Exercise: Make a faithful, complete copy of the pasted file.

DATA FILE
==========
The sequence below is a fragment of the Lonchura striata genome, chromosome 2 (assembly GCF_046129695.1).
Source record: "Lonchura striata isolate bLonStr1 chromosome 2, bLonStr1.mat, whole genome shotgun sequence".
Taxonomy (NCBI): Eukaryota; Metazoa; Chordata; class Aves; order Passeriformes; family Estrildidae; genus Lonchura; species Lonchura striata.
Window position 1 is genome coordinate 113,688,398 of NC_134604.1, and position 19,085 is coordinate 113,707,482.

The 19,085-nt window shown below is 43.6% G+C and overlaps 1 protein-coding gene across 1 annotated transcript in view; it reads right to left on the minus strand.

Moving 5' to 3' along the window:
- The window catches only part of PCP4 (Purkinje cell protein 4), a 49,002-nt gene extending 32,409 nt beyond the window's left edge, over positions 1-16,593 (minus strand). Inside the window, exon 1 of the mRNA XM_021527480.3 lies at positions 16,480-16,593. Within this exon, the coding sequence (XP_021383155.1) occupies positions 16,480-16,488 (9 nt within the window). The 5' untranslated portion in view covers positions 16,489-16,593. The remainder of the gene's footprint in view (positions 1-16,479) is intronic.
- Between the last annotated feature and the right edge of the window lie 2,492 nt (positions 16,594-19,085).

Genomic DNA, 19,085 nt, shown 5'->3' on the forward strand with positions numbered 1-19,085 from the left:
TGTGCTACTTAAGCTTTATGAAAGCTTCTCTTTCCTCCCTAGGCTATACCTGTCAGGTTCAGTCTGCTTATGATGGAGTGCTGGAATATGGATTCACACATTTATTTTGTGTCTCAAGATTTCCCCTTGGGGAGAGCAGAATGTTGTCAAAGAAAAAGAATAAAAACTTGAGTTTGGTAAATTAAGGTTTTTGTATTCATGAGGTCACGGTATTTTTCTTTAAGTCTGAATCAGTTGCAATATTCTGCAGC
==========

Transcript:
The sequence below is a fragment of the Lonchura striata genome, chromosome 2 (assembly GCF_046129695.1).
Source record: "Lonchura striata isolate bLonStr1 chromosome 2, bLonStr1.mat, whole genome shotgun sequence".
Taxonomy (NCBI): Eukaryota; Metazoa; Chordata; class Aves; order Passeriformes; family Estrildidae; genus Lonchura; species Lonchura striata.
Window position 1 is genome coordinate 113,688,398 of NC_134604.1, and position 19,085 is coordinate 113,707,482.

The 19,085-nt window shown below is 43.6% G+C and overlaps 1 protein-coding gene across 1 annotated transcript in view; it reads right to left on the minus strand.

Moving 5' to 3' along the window:
- The window catches only part of PCP4 (Purkinje cell protein 4), a 49,002-nt gene extending 32,409 nt beyond the window's left edge, over positions 1-16,593 (minus strand). Inside the window, exon 1 of the mRNA XM_021527480.3 lies at positions 16,480-16,593. Within this exon, the coding sequence (XP_021383155.1) occupies positions 16,480-16,488 (9 nt within the window). The 5' untranslated portion in view covers positions 16,489-16,593. The remainder of the gene's footprint in view (positions 1-16,479) is intronic.
- Between the last annotated feature and the right edge of the window lie 2,492 nt (positions 16,594-19,085).

Genomic DNA, 19,085 nt, shown 5'->3' on the forward strand with positions numbered 1-19,085 from the left:
TGTGCTACTTAAGCTTTATGAAAGCTTCTCTTTCCTCCCTAGGCTATACCTGTCAGGTTCAGTCTGCTTATGATGGAGTGCTGGAATATGGATTCACACATTTATTTTGTGTCTCAAGATTTCCCCTTGGGGAGAGCAGAATGTTGTCAAAGAAAAAGAATAAAAACTTGAGTTTGGTAAATTAAGGTTTTTGTATTCATGAGGTCACGGTATTTTTCTTTAAGTCTGAATCAGTTGCAATATTCTGCAGC